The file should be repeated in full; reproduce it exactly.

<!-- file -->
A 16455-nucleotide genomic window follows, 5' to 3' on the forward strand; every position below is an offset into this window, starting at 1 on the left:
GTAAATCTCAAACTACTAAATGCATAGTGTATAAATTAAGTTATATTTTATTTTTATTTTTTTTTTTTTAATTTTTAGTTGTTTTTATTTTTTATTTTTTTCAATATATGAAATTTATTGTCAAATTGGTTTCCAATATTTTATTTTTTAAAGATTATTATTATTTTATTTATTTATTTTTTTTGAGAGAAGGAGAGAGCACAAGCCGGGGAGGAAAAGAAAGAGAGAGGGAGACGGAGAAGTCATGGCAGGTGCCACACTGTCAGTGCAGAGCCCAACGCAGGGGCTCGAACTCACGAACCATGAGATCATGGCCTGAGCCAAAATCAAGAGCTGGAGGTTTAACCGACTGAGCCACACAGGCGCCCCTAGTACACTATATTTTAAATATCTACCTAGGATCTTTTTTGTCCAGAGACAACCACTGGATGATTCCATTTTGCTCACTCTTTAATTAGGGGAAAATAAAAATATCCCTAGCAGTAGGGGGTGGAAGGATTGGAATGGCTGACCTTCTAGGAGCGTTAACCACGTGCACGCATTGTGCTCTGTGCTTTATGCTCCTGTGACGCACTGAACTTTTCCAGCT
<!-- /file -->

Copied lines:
A 16455-nucleotide genomic window follows, 5' to 3' on the forward strand; every position below is an offset into this window, starting at 1 on the left:
GTAAATCTCAAACTACTAAATGCATAGTGTATAAATTAAGTTATATTTTATTTTTATTTTTTTTTTTTTAATTTTTAGTTGTTTTTATTTTTTATTTTTTTCAATATATGAAATTTATTGTCAAATTGGTTTCCAATATTTTATTTTTTAAAGATTATTATTATTTTATTTATTTATTTTTTTTGAGAGAAGGAGAGAGCACAAGCCGGGGAGGAAAAGAAAGAGAGAGGGAGACGGAGAAGTCATGGCAGGTGCCACACTGTCAGTGCAGAGCCCAACGCAGGGGCTCGAACTCACGAACCATGAGATCATGGCCTGAGCCAAAATCAAGAGCTGGAGGTTTAACCGACTGAGCCACACAGGCGCCCCTAGTACACTATATTTTAAATATCTACCTAGGATCTTTTTTGTCCAGAGACAACCACTGGATGATTCCATTTTGCTCACTCTTTAATTAGGGGAAAATAAAAATATCCCTAGCAGTAGGGGGTGGAAGGATTGGAATGGCTGACCTTCTAGGAGCGTTAACCACGTGCACGCATTGTGCTCTGTGCTTTATGCTCCTGTGACGCACTGAACTTTTCCAGCT